Friday, September 16, 2011
Sing Us a Song, Piano Man: The Big Three-0
Lindsay and I swayed along as T.J. sang Billy Joel's "Piano Man" at karaoke last night. I was in the mood to share my loneliness with friends and a beer, to "forget about life for a while." My 30th birthday is approaching; it will be here in a matter of hours. I embrace my 30s, look forward to putting my 20s behind me and starting a new chapter of my life. I'm not really afraid of getting older, and think I may have even found my first gray hair this morning, which only made me shrug.
But inevitably, one's 30th birthday will cause some introspection. I have been thinking about the way the last decade has shaped me. Although I think I know myself well, I've still been very unsure lately about where to go or what to do with my life next. I'm the bartending lawyer and while I fantasize about making that a real and lucrative profession the fantasy seems to be ending as I lack the motivation to really make it work. I feel like a hypocrite, having grown frustrated lately that Ben also seems unsure about what kind of career he would like to have and I put pressure on him to be the husband and provider that I need and want. Meanwhile I play bartender, and throw on a suit a couple of times a week, file a document here, make an appearance there, and practice trial objections while watching "The Good Wife." Three long years, thousands of dollars, and hours of practice honing my trial advocacy skills are seemingly wasted, because lately I am most content just serving drinks. Because it's never "just serving drinks." It is the only way I know how to nurse people and make them feel better, in turn making myself feel useful. When I remember what so-and-so drinks, how they like it garnished, and what kind of straw they use, when I ask about their families and their lives out of genuine interest, when I cheer them up and even when I allow them to be the ones to cheer me up, I do something special and worthwhile. I feel wanted, needed, sometimes even like I'm answering a calling. Is it okay to say that tending bar might even be a religious experience? Except, with bad words.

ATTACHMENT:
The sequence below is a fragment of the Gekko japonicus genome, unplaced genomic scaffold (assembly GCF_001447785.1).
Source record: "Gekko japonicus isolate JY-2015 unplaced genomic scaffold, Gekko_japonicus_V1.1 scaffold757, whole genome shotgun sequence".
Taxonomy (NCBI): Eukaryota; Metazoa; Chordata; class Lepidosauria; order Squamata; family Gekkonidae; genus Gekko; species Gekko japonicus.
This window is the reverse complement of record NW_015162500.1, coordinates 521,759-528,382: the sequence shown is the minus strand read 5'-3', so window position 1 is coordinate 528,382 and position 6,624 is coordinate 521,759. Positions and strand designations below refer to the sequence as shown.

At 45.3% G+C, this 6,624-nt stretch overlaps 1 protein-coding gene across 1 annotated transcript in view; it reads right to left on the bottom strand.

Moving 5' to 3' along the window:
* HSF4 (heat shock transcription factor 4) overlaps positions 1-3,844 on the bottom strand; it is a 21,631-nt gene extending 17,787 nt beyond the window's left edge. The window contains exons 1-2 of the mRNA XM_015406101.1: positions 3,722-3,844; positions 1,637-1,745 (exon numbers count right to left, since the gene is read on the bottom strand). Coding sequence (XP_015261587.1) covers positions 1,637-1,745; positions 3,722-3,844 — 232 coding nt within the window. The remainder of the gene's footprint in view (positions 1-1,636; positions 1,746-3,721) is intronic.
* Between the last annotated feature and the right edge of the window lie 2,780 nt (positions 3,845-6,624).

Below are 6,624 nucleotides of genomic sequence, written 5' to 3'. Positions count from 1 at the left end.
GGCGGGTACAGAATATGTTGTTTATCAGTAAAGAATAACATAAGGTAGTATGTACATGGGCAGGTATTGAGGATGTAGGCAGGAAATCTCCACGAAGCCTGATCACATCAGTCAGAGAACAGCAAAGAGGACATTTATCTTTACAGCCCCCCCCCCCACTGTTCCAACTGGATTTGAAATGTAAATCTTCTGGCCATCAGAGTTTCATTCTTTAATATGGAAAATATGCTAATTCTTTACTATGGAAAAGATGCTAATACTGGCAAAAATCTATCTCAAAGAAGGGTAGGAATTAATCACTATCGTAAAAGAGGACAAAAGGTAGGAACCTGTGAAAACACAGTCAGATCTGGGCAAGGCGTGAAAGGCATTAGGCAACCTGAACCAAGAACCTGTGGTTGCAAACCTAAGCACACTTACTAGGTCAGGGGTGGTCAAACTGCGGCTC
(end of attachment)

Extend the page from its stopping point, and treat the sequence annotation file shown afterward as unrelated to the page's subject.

Maybe I'll get a "real" job offer soon. Maybe I'll buy my own bar (With what? I don't know.). Maybe Ben and I will open a restaurant. Maybe we'll move out of town. Maybe I'll go back to school. Maybe I'll start a non-profit organization. Maybe I'll become a motivational speaker -- that sounds like a good, real pretend job. Probably I'll write a book. Certainly I'll spend a few more nights at a bar.
Maybe we'll have another baby. When the thoughts racing through my brain slow down a little, they center on one thing: a family. More babies. Lots of them. I name them and dress them and predict their careers in my mind. My friend used to call these baby-cravings. I crave a baby. I desire children more than anything.
Just under the wire, I met the last of my goals for my twenties. I gave birth to a son, to Gabriel, and though his life didn't play out the way it did in my head, being his mother has still blessed me beyond my wildest dreams. While I am unsure of many things, one thing I am sure of is that I am a mom, and I was meant to be.
Billy Joel's bartender confided in him, "'Bill, I believe this is killing me,' as the smile ran away from his face. 'Well I'm sure that I could be a movie star if I could get out of this place.'" I guess a lot of people think I could also be so much more than what I am. "You ever gonna put that education to use?" they ask. I put it to use every day. "You guys gonna try for another baby?" Of course. I'll never stop trying. "What are you DOING here?" Just serving drinks.